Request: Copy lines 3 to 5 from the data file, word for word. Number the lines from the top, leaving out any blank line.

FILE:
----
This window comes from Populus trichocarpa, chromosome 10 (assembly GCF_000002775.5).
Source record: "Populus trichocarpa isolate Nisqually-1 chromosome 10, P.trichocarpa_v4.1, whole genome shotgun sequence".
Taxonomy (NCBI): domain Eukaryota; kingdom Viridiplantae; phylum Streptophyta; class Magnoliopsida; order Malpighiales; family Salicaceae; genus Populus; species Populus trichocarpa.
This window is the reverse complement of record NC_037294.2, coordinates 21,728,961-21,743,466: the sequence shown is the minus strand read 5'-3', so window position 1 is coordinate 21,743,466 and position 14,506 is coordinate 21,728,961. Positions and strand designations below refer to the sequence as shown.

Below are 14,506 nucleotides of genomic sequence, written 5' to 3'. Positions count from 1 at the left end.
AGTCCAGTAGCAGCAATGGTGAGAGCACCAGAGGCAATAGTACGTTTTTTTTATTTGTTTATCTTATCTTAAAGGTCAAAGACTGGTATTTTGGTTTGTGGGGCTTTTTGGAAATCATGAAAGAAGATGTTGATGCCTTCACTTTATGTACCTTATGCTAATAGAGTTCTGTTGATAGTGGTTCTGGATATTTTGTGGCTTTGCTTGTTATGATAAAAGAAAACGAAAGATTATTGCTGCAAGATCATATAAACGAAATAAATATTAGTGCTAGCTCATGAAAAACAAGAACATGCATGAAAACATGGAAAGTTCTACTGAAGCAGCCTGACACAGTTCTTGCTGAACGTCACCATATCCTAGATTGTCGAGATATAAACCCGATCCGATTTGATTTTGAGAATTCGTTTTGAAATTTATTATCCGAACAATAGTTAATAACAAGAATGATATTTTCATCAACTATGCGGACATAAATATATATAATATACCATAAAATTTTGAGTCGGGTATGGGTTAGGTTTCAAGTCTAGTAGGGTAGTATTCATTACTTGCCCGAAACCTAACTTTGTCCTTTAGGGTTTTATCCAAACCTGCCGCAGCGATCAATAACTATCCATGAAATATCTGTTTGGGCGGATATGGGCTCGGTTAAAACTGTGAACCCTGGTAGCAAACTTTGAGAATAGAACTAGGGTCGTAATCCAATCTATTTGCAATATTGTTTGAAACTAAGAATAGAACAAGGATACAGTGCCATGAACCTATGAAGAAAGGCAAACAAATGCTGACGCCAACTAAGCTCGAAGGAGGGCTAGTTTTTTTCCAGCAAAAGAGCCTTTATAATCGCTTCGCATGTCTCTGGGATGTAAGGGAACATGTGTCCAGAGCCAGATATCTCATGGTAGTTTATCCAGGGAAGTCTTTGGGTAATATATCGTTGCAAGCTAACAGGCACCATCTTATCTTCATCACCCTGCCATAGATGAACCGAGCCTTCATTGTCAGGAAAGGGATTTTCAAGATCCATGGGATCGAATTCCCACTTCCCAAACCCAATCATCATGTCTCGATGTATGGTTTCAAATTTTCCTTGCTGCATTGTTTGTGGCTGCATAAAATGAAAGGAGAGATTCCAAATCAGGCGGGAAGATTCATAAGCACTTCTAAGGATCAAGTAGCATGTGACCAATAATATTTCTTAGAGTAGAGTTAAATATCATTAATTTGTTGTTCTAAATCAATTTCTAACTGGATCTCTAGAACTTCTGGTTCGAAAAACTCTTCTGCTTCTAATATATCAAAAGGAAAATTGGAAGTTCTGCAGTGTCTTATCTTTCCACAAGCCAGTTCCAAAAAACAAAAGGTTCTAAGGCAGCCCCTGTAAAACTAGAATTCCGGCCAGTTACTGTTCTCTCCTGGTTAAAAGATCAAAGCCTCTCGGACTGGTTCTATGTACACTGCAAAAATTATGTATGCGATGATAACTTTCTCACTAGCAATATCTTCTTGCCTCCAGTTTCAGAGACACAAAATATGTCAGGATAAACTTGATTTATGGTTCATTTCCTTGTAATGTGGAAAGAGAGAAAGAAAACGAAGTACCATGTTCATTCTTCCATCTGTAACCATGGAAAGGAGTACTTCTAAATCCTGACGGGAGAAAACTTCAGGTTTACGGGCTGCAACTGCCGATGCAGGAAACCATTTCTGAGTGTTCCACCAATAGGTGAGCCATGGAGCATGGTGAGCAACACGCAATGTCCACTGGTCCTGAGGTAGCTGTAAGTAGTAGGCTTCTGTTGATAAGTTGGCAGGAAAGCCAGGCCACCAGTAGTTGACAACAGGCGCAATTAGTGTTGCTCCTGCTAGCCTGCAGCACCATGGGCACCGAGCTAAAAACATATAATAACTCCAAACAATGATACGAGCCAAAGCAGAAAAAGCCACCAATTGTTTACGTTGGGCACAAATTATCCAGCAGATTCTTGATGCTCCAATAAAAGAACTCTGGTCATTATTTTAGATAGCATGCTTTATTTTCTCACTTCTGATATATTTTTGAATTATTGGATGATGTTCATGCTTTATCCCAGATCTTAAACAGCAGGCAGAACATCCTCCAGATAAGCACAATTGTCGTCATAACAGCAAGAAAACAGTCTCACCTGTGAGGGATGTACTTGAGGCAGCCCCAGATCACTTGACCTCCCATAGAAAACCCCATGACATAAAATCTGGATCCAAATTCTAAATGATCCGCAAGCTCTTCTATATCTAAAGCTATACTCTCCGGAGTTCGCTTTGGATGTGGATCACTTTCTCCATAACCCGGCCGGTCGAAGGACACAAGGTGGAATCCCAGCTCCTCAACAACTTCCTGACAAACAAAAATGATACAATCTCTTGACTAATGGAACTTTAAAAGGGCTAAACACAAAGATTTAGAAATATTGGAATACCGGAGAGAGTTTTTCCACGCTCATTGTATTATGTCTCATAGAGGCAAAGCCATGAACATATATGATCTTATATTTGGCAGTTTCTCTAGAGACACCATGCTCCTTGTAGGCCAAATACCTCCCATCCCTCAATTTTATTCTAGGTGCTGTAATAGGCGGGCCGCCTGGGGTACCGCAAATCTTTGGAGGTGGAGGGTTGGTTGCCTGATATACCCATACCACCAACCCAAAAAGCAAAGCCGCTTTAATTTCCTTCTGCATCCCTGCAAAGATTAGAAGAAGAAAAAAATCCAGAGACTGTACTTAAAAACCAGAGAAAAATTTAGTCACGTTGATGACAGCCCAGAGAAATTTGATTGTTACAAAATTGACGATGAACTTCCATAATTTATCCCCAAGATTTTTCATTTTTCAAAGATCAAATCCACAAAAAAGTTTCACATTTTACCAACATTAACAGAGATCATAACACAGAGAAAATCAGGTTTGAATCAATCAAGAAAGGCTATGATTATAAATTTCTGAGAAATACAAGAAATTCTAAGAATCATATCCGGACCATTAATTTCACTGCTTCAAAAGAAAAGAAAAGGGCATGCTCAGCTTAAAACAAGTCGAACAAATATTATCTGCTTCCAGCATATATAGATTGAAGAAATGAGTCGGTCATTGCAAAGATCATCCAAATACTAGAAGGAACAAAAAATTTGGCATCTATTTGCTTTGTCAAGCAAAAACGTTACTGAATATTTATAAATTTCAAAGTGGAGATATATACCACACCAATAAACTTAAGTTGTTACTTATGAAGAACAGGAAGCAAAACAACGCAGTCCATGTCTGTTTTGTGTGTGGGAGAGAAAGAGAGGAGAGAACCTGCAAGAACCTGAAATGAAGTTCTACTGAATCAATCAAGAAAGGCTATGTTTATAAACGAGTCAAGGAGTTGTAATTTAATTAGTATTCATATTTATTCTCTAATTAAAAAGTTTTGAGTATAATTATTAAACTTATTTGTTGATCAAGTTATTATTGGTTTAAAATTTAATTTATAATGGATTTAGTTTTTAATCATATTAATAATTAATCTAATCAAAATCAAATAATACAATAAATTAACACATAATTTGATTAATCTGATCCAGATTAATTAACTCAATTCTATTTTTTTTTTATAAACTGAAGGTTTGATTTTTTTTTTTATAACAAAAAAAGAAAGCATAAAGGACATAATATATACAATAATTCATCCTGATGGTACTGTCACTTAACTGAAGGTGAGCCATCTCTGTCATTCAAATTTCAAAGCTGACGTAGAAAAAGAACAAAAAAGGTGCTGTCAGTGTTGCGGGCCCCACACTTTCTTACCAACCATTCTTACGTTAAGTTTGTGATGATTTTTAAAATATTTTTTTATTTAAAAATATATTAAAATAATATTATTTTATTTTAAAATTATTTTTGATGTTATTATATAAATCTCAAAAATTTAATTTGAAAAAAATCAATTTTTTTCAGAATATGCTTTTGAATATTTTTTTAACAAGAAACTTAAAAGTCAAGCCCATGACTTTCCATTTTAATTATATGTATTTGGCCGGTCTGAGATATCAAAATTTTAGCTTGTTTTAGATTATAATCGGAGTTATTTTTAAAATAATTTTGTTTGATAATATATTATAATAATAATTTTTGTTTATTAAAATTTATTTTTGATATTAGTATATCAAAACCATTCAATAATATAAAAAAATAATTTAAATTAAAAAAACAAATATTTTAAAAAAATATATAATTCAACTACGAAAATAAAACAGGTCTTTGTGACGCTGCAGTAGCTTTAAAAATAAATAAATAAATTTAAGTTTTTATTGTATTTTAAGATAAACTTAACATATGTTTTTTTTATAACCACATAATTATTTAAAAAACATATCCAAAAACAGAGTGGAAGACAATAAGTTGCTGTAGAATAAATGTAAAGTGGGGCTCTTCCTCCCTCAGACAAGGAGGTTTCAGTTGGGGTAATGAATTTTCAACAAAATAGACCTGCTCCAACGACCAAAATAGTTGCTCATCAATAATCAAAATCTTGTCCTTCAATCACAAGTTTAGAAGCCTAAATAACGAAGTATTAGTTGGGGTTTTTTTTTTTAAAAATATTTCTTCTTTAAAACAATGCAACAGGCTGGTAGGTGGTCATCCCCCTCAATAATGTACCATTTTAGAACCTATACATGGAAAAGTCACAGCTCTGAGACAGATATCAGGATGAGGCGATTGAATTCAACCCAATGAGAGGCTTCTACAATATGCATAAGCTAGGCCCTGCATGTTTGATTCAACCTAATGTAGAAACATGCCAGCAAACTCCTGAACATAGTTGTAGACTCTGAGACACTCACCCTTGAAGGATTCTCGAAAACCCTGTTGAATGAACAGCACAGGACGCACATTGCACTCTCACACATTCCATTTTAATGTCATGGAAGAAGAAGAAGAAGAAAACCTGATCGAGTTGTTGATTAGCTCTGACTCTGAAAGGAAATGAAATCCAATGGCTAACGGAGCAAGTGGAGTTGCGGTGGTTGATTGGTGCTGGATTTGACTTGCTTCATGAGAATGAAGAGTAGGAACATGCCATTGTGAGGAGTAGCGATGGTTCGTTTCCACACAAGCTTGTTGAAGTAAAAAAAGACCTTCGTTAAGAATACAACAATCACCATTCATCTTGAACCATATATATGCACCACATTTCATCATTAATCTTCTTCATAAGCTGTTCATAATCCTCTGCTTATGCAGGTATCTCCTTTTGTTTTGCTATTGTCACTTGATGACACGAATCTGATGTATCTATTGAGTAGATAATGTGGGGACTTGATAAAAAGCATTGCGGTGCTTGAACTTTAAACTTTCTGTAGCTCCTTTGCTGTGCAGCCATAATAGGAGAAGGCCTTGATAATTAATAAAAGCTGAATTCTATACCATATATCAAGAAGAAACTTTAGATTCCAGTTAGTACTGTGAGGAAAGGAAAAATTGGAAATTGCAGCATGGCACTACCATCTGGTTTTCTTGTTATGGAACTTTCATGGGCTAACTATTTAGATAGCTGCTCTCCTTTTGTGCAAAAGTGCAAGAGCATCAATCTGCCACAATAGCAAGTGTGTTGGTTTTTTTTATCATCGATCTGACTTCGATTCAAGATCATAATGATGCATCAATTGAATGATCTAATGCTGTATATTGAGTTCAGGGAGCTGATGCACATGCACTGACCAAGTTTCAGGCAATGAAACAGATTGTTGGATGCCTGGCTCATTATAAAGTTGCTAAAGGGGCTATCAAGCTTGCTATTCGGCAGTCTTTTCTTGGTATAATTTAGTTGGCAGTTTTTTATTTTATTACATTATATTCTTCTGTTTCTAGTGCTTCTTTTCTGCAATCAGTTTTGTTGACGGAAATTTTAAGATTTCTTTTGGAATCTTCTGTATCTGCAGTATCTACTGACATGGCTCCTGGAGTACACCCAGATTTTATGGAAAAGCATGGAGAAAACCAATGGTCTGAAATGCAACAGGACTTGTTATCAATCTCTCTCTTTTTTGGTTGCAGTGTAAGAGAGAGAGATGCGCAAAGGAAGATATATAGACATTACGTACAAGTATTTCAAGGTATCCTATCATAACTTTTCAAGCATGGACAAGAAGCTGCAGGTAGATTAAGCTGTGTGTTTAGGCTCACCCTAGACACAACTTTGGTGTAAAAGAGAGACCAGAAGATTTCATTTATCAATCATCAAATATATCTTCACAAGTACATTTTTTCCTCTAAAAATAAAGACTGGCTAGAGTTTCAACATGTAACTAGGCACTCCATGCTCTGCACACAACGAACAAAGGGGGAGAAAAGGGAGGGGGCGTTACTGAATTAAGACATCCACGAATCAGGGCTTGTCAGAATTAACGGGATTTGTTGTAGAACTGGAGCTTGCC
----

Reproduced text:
Taxonomy (NCBI): domain Eukaryota; kingdom Viridiplantae; phylum Streptophyta; class Magnoliopsida; order Malpighiales; family Salicaceae; genus Populus; species Populus trichocarpa.
This window is the reverse complement of record NC_037294.2, coordinates 21,728,961-21,743,466: the sequence shown is the minus strand read 5'-3', so window position 1 is coordinate 21,743,466 and position 14,506 is coordinate 21,728,961. Positions and strand designations below refer to the sequence as shown.

Below are 14,506 nucleotides of genomic sequence, written 5' to 3'. Positions count from 1 at the left end.